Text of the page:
“A goal without a plan is just a wish” – Antoine de Saint-Exupery
Yes, the secret to achieving your 2020 wellness goals is careful planning! And to do this you need to get S.M.A.R.T.
S.M.A.R.T. is a goal-setting technique, popular with everyone from health coaches to nutritionists to business mentors. When goal setting the S.M.A.R.T way you break your goal down into steps and small goals to get you to the end-point.
S.M.A.R.T stands for Specific, Measurable, Achievable, Realistic and Timely. Implement these steps in developing your health and fitness goals and you’re on track for success.
Start with stating the goal you want to achieve. The more specific the better. If you want to lose weight, a goal of ‘lose 14 pounds’ is more useful than saying ‘I plan to lose weight.’
Use your goal as an instruction, highlighting what you need to do. Try creating a statement – ‘I will lose 14 pounds by exercising 3 times per week, on a Monday, Wednesday and Friday and by having no desserts on a weekday.’
Adding quantifiable elements to your goal allows you to measure progress as you move towards achieving your goal. For example weight loss can be tracked on a scale and exercise can be marked on a calendar.
If your goal is less obviously measurable such as reducing stress you will need to get creative to track your progress. Try devising a stress measure for yourself, like the number of times you felt upset daily. Note it in a journal and detail each stressful reaction.
Do not set yourself for something you cannot achieve. Having a target of losing 14 pounds in 14 weeks is attainable. Aiming to lose 14 pounds in two weeks is not. It’s good to be ambitious but the goal needs to be achievable. If fitness is the main focus of your goal (depending on where your current state of fitness lies), aiming to run a 5k in two months time is likely a realistic target, aiming to run a marathon next month, before you have started training, is not.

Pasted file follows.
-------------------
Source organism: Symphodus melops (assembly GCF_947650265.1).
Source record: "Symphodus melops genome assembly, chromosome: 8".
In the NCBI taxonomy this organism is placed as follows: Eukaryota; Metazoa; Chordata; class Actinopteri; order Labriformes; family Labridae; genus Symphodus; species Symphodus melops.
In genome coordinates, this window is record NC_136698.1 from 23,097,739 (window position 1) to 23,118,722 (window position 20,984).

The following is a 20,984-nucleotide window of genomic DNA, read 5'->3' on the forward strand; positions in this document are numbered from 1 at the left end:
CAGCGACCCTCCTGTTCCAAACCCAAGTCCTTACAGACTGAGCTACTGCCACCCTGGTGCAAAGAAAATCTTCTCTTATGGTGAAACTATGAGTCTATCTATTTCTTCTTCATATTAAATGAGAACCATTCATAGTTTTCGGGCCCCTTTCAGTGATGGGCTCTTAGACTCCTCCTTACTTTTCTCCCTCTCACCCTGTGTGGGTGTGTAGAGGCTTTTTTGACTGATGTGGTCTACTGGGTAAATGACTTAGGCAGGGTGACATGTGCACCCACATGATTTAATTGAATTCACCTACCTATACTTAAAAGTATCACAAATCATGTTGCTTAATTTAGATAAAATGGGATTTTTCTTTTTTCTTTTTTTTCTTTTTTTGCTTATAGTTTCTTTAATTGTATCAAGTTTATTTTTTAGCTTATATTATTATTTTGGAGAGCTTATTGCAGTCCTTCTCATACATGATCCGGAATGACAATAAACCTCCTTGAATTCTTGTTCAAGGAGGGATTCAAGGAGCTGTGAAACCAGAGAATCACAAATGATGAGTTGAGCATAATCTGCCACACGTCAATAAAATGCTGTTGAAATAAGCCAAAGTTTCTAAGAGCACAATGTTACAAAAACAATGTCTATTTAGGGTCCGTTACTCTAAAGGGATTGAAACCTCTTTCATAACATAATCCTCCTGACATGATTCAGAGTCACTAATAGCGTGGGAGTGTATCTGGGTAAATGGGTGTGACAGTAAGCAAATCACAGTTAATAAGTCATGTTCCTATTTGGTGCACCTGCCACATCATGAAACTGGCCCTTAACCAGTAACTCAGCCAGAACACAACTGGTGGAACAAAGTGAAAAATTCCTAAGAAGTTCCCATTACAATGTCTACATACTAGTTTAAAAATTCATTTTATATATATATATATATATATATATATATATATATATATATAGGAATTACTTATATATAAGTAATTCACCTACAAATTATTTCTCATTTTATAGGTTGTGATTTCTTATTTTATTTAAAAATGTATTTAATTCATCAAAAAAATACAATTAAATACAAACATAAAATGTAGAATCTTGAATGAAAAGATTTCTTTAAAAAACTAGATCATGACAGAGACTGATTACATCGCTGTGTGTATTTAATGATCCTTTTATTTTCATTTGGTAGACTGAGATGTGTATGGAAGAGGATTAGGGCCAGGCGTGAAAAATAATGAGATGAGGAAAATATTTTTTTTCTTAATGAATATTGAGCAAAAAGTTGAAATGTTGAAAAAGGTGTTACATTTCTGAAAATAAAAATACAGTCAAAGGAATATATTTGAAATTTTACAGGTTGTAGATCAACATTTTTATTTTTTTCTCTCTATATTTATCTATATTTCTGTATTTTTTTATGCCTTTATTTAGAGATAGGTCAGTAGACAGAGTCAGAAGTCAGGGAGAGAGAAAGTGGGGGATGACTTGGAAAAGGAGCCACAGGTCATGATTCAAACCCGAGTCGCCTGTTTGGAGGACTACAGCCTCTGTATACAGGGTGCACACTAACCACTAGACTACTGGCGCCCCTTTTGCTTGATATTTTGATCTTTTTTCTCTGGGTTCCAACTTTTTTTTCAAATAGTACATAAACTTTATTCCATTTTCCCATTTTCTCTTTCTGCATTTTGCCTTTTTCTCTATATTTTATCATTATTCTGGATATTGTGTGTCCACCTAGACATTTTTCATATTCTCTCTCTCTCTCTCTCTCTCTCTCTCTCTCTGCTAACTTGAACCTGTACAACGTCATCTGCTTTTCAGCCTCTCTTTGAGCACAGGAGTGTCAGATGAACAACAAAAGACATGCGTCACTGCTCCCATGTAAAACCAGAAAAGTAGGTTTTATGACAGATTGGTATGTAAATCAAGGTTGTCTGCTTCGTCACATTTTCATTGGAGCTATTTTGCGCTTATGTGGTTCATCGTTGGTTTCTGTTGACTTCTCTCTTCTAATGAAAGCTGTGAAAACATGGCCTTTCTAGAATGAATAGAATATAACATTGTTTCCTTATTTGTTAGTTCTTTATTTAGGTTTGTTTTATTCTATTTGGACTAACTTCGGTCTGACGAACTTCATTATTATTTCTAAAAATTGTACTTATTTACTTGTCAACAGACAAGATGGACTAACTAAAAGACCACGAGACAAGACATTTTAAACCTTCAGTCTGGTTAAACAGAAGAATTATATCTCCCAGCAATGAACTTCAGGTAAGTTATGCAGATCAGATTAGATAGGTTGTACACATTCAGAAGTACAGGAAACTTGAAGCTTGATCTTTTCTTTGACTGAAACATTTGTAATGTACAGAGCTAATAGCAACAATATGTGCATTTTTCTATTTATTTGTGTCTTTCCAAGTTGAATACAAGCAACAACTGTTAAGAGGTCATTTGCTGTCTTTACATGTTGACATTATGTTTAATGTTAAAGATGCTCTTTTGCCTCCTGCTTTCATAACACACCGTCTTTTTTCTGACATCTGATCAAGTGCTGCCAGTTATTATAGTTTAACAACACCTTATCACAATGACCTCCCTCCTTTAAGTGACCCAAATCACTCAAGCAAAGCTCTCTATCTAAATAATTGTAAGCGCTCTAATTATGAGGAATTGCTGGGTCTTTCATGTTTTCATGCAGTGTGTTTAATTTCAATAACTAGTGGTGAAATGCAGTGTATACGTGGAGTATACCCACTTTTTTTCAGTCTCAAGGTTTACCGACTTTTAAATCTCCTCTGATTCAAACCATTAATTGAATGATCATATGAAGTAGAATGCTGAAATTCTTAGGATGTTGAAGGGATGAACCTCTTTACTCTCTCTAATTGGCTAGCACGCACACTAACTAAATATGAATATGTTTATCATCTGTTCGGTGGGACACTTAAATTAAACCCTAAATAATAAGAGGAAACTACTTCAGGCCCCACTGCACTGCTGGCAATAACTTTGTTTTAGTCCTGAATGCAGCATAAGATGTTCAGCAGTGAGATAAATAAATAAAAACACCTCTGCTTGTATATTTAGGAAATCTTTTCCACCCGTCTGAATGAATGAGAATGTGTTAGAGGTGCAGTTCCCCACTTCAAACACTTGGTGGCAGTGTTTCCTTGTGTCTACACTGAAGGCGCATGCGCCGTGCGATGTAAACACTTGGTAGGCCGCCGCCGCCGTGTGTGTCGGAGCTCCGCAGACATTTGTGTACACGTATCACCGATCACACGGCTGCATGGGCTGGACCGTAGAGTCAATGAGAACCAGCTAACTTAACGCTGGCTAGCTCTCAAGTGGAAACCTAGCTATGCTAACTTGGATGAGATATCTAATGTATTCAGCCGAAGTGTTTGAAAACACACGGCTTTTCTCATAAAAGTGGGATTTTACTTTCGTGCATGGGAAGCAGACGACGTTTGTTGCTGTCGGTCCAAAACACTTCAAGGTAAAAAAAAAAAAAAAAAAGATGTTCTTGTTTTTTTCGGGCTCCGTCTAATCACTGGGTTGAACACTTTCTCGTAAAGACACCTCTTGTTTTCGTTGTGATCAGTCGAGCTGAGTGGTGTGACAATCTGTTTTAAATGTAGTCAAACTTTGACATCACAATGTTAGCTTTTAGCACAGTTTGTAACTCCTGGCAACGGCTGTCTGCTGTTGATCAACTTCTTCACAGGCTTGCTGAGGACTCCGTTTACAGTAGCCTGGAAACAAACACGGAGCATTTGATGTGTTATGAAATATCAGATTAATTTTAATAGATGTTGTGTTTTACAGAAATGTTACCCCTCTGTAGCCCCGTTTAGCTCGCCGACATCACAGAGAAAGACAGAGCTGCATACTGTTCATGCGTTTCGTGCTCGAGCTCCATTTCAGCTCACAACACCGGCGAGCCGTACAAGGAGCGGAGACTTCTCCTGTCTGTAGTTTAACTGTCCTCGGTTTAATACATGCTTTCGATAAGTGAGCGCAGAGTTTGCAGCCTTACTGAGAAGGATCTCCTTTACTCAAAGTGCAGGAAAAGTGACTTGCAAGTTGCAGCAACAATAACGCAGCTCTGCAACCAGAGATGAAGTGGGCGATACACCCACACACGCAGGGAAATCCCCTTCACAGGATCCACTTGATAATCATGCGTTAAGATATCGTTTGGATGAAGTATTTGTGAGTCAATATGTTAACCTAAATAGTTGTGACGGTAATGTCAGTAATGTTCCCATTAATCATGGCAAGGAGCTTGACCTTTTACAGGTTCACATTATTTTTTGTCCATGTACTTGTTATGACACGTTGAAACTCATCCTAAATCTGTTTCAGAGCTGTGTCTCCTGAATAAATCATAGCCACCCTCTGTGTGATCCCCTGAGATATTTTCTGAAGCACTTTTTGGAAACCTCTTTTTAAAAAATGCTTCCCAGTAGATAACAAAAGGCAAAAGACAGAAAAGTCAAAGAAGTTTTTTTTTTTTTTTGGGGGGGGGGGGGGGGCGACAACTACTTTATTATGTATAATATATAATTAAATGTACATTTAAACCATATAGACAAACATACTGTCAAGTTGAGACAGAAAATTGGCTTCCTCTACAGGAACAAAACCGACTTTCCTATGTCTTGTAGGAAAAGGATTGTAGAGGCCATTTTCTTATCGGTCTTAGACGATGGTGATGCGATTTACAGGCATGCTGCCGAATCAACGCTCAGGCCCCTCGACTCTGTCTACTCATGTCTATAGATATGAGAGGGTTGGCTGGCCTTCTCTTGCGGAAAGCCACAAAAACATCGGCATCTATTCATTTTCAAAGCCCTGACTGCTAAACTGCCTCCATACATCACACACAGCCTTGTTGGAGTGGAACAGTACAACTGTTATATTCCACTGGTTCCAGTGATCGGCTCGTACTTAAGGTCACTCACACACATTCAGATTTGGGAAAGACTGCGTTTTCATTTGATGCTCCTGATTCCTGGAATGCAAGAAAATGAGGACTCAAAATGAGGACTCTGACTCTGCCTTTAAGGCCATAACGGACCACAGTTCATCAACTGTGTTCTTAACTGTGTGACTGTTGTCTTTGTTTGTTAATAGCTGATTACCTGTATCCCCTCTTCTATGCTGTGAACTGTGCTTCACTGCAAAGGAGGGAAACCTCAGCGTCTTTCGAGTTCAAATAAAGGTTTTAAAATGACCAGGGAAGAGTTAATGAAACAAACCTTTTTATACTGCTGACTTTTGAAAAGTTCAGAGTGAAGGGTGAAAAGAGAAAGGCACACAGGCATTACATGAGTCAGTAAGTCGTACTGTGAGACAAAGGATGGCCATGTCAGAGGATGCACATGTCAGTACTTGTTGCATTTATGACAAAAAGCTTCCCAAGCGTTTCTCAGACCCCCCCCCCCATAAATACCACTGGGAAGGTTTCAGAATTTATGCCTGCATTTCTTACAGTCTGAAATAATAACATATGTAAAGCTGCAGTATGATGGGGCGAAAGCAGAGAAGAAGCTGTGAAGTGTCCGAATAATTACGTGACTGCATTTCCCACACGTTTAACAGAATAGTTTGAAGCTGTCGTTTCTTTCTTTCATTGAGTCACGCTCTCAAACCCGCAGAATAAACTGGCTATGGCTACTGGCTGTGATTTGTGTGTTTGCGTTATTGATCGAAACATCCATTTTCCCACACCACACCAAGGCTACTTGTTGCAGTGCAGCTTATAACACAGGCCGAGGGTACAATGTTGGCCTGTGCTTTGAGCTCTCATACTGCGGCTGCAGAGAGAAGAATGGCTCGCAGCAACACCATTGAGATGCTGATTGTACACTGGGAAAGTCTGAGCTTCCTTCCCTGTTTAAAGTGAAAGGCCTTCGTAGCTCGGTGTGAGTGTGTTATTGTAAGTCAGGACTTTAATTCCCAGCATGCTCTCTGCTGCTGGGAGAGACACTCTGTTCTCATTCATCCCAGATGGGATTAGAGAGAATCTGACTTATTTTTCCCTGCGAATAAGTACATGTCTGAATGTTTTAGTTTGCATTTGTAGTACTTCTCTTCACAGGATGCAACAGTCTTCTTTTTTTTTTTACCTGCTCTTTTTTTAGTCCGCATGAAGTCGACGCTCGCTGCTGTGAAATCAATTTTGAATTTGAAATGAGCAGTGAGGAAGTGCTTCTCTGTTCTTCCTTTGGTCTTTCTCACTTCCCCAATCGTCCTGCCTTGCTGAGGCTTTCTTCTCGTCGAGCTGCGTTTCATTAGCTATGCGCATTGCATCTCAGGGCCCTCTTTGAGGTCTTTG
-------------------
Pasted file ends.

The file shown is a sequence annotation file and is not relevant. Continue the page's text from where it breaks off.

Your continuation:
In determining your goals you need to ensure you are being realistic. ‘Swimming in your local pool for half an hour every Monday, Wednesday and Friday morning after dropping the kids to school, is unlikely to go so well if you are approaching summer school holidays for example. Be ambitious but practical.
When will you achieve your goal? Someday never got anyone to the gym at 6 am. Giving a date to your goals gives them a sense of urgency and accountability. You need to choose a timeframe that is realistic but not too far off into the future.
Template for your S.M.A.R.T goal setting
I will [your goal] by [doing, going, eating etc]. I will know I am making progress because [how it will be measured] for/in [length of time].
Start mapping out what you want to improve about yourself or focus on in 2020 and let us know if you need any help or guidance, we are always happy to help you conjure up a suitable plan.
- Crum, Alia J, and Ellen Langer, (2018) ‘Mind-Set Matters: Exercise and the Placebo Effect.’ Psychological Science,1467-9280, [Online] Available at https://dash.harvard.edu/bitstream/handle/1/3196007/Langer_ExcersisePlaceboEffect.pdf?sequence=1 (Accessed 15 Oct. 2019)
- Kross, Ethan, et al. (2014) ‘Self-Talk as a Regulatory Mechanism: How You Do It Matters.’ Journal of Personality and Social Psychology, vol. 106, no. 2, pp. 304–324, [Online]. Available at http://selfcontrol.psych.lsa.umich.edu/wp-content/uploads/2014/01/KrossJ_Pers_Soc_Psychol2014Self-talk_as_a_regulatory_mechanism_How_you_do_it_matters.pdf (Accessed 14 Oct. 2019)
- Penzel, Ian B, et al. (2017) ‘Linguistic Evidence for the Failure Mindset as a Predictor of Life Span Longevity.’ Annals of Behavioral Medicine : A Publication of the Society of Behavioral Medicine, vol. 51, no. 3, pp. 348–355, [Online] Available at www.ncbi.nlm.nih.gov/pubmed/27837523 (Accessed 16 Oct. 2019)